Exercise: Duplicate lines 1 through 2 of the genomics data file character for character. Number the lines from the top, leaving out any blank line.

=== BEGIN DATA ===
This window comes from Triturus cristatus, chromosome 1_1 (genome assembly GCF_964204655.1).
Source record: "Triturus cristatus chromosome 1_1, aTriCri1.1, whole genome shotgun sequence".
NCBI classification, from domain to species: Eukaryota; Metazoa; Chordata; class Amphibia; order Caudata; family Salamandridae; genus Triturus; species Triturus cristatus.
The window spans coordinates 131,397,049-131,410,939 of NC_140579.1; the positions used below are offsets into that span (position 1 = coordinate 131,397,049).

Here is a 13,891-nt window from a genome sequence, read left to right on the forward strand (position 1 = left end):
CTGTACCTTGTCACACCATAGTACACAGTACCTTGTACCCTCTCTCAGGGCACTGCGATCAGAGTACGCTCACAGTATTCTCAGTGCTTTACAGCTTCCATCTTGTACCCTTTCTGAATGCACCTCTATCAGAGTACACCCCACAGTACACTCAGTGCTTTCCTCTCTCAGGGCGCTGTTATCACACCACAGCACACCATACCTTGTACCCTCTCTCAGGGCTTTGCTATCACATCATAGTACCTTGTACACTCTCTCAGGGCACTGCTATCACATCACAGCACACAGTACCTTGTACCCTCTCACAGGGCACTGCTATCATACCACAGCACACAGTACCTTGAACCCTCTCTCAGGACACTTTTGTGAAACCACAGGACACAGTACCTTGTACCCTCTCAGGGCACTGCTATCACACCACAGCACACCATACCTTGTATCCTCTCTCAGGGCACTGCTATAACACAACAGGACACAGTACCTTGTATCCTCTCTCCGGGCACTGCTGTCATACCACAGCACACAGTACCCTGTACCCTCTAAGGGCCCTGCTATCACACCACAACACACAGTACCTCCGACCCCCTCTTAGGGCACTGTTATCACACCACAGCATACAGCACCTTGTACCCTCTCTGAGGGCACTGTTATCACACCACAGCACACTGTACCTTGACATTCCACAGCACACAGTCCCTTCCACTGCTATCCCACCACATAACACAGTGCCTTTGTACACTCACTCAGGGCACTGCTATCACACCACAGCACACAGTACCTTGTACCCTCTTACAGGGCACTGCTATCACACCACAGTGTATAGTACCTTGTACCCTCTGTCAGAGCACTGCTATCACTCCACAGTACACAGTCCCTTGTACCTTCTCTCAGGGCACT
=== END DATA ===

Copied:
This window comes from Triturus cristatus, chromosome 1_1 (genome assembly GCF_964204655.1).
Source record: "Triturus cristatus chromosome 1_1, aTriCri1.1, whole genome shotgun sequence".